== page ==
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Italian bishop: 100 abuse cases in 10 years

Italy's bishops' conference provided the first ever statistics of clerical sex abuse in the country Tuesday, saying there had been about 100 cases over the past 10 years that warranted church trials or other canonical procedures, the Associated Press reports.

Monsignor Mariano Crociata, the No. 2 official in the Italian bishops' conference, gave the estimate during a press conference on the sidelines of the bishops' general assembly, the ANSA and Apcom news agencies reported.

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He declined to say how many of the cases resulted in condemnation or defrocking of the priest, or how many were reported to police. While saying the church officials cooperated with police, he insisted that Italian law doesn't require bishops to report suspected abuse.

Some lawyers for victims say bishops are required to report abuse since they are public officials. Vatican norms say bishops should follow civil laws in reporting abuse.

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Crociata's comments came a day after the head of the bishops' conference, Cardinal Angelo Bagnasco, opened the bishops' annual meeting by asking families to trust the Catholic Church despite the scandal, insisting that it had never intended to underestimate the problem.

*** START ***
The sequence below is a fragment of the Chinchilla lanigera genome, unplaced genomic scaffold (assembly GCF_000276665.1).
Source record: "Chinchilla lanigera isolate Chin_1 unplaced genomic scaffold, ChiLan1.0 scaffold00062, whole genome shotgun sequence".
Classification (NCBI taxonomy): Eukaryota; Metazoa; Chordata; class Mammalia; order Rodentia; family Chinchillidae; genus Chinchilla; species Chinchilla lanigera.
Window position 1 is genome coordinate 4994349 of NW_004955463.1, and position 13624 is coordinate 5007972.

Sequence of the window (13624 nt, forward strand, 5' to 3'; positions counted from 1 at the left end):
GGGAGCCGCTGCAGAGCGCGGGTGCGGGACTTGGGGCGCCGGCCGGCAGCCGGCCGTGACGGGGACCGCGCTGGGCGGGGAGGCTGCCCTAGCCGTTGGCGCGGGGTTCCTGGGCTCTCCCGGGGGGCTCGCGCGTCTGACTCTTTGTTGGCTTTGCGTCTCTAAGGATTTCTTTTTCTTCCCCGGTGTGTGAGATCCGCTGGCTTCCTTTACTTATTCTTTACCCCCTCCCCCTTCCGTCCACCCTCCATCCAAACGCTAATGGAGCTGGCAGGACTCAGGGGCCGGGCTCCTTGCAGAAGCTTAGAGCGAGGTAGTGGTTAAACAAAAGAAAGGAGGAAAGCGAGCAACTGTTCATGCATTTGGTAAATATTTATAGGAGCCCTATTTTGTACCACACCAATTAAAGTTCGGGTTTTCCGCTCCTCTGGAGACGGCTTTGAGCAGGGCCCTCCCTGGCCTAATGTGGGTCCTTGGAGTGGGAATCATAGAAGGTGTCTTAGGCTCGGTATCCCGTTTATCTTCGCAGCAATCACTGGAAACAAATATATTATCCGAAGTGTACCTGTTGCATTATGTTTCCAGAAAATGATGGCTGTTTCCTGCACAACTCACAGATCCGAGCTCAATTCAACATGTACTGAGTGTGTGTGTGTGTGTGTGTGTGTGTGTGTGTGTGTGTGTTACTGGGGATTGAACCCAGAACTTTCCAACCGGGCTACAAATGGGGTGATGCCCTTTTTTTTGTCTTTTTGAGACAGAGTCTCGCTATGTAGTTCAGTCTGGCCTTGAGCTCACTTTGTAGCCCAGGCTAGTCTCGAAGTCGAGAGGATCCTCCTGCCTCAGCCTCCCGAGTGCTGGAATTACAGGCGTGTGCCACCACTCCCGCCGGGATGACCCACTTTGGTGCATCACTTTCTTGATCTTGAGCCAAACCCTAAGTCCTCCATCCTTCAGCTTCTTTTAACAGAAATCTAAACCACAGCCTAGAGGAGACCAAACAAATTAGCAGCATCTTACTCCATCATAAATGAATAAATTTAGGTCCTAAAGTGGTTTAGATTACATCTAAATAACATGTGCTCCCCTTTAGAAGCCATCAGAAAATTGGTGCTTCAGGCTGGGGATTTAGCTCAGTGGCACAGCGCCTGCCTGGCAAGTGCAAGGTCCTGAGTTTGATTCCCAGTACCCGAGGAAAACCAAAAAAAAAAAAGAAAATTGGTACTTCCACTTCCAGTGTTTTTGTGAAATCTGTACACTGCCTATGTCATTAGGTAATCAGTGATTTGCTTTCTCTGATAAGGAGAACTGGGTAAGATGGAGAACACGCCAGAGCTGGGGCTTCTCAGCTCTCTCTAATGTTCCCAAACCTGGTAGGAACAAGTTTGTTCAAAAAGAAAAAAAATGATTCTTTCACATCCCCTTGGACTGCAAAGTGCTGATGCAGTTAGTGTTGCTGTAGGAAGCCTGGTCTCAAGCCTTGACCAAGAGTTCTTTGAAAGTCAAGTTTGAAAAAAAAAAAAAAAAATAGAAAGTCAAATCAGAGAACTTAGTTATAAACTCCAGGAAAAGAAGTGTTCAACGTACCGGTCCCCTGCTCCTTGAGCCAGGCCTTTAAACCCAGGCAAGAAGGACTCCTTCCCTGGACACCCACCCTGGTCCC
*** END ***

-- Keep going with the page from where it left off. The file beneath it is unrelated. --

The meeting came as more cases are coming to light in the Vatican's backyard: On Tuesday, the ANSA news agency reported that a 73-year-old priest well known in Milan's gay community had been arrested on charges he had sex with a 13-year-old boy, who is now 16. A day earlier, a priest in Savona went on trial for alleged sexual violence against a 12-year-old girl, ANSA said.

And last week, a Rome bishop testified in the case of another accused priest, the Rev. Ruggero Conti, that he knew about rumors of abuse two years before Conti was arrested yet didn't alert police or the Vatican or proceed with any canonical trial against him.Mario Staderini, a member of Italy's Radical party who is a civil party in the Conti case, said it was unconscionable that a canonical trial hadn't proceeded against Conti, given the evidence provided to his bishop, Monsignor Gino Reali.

Reali testified that he had spoken to 20-25 people, including two boys who said they had been abused by Conti, yet didn't find their accusations credible. He said he convened a tribunal after receiving a written complaint from one of the boys, but it never got under way because the victim didn't show up.

Conti is charged with sexual violence and other charges. In police interrogations, the boys — some as young as 13 at the time of the alleged abuse — said Conti would masturbate them and force them to perform oral sex on him in his home, where he frequently invited them to eat dinner and watch movies.

"How is it possible that only in Italy no bishop has felt the need to resign or make a mea culpa for failing to be vigilant?" Staderini asked in a statement.

He said if the Italian bishops' conference wanted to be transparent and care for victims it should put some of the money that Italians earmark to the Catholic Church on their income taxes toward a fund for victims.

The main U.S. victims group, SNAP, Survivors' Network for Those Abused by Priests, denounced Crociata for his defense of not reporting abuse to police, saying "it's tragic and telling that most Catholic officials still insist on keeping clergy sex crimes secret."

The group's Midwest director Peter Isely said he doubted that there had only been 100 cases. "For decades, Catholic officials have underestimated and underreported the shocking extent of clergy sex crimes. We believe most of them still do."

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